“We don’t need evangelists, just Jesus-people who live and act in a way that brings about change, that lifts the hopeless, that cares for the tired, that releases the oppressed and that simply says—“this is Jesus at work.” “Follow Him!”
Someone challenged my statement, rightly so, that we “don’t need evangelists.” From a strictly Biblical use of this work, he was correct. I was trying to challenge the non-Biblical use of that word (converting people to the religion of Christianity) and re-define it as the Bible intends. I don’t know that I accomplished that in those few words that I wrote. But the following article, by Carl Medearis, should help add to this conversation:
Here is an excerpt from his post entitled “Why Evangelicals Should Stop Evangelizing”
What if evangelicals today, instead of focusing on “evangelizing” and “converting” people, were to begin to think of Jesus not as starting a new religion, but as the central figure of a movement that transcends religious distinctions and identities?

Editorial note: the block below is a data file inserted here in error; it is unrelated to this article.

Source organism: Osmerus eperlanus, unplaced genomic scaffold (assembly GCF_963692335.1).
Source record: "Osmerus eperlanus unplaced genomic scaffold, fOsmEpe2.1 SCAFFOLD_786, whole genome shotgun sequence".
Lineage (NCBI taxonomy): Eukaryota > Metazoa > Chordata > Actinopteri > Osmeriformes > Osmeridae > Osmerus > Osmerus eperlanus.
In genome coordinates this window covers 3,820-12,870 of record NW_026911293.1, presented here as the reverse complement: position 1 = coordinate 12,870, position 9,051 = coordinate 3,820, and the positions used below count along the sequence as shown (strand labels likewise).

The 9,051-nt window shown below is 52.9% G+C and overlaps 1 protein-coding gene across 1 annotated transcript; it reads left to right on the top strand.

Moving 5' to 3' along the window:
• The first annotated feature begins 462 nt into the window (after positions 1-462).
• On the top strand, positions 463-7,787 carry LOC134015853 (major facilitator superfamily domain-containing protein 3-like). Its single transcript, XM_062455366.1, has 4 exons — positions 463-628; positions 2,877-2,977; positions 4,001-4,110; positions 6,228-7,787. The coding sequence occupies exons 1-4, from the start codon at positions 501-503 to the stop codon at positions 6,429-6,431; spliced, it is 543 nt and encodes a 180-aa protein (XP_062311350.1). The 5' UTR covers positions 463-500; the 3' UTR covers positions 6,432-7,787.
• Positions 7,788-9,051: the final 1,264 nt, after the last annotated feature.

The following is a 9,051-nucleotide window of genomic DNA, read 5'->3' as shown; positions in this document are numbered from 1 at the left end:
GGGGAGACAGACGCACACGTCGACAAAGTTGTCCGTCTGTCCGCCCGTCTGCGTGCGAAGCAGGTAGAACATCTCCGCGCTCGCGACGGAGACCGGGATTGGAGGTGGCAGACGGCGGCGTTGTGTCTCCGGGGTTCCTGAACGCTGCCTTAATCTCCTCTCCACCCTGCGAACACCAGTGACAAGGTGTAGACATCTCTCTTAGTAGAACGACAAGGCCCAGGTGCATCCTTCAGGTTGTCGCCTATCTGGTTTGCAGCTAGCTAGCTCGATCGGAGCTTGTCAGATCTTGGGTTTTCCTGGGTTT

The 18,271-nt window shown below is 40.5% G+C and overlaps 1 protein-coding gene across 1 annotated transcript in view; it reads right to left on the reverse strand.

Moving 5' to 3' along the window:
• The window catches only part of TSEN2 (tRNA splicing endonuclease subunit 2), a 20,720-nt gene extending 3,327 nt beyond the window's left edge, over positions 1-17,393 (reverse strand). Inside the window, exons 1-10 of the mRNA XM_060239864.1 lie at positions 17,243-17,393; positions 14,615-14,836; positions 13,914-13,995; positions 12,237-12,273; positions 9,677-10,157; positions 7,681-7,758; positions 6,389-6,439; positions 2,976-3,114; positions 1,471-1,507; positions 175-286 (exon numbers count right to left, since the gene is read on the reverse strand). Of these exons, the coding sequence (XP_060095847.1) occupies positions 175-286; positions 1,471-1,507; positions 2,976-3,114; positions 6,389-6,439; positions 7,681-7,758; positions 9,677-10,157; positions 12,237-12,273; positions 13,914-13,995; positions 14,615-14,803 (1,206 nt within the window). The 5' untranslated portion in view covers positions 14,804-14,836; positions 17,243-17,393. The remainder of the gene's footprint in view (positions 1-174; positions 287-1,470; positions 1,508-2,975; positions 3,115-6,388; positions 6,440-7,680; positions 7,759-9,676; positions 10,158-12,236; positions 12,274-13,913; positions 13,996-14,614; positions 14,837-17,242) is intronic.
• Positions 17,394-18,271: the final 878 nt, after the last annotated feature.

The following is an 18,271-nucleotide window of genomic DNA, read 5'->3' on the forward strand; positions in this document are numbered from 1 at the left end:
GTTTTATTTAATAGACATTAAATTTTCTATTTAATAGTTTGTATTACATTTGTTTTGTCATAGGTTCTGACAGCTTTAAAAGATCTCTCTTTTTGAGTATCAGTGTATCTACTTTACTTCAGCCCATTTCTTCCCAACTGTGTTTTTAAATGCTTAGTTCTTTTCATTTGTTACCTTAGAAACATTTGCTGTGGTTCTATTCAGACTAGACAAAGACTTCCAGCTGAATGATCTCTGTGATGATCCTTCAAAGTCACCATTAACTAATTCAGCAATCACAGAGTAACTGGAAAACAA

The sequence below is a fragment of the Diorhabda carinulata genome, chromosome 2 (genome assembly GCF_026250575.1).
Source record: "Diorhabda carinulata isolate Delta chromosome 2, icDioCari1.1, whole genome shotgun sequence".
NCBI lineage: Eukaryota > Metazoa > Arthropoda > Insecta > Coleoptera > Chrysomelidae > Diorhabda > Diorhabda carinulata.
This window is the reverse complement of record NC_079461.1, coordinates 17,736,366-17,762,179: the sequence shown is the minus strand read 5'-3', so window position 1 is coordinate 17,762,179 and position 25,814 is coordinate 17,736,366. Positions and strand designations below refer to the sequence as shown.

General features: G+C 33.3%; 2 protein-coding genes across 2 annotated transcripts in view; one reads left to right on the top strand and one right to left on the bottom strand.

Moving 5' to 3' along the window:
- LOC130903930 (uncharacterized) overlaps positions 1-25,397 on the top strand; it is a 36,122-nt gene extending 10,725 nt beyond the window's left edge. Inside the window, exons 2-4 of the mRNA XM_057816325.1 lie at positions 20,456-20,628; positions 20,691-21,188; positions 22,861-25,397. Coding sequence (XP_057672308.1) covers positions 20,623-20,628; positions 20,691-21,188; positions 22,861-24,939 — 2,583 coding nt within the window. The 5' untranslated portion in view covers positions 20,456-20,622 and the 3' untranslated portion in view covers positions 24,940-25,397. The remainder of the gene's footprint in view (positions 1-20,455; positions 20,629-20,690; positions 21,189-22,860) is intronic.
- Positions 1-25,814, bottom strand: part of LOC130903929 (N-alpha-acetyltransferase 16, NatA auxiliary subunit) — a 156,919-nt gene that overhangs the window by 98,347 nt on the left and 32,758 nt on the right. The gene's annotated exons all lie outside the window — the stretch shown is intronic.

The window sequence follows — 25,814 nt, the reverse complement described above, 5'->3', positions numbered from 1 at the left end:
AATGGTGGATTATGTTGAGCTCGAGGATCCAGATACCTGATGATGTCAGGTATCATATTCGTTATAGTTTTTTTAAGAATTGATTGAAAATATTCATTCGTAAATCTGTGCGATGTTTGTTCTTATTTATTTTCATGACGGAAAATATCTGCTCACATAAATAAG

Jesus the uniter of humanity, not Jesus the divider. How might that change the way we look at others?
This is more than just a semantic difference.
When I used to think of myself as a missionary, I was obsessed with converting Muslims (or anybody for that matter) to what I thought of as “Christianity.” I had a set of doctrinal litmus tests that the potential convert had to pass before I would consider them “in” or one of “us.”
Funny thing is, Jesus never said, “Go into the world and convert people to Christianity.” What he said was, “Go and make disciples of all nations.”
Encouraging anyone and everyone to become an apprentice of Jesus, without manipulation, is a more open, dynamic and relational way of helping people who want to become more like Jesus — regardless of their religious identity.
Just because I believe that evangelicals should stop evangelizing doesn’t mean that they should to stop speaking of Jesus.
I speak of Jesus everywhere I go and with everyone I meet.
You will enjoy reading the full article here.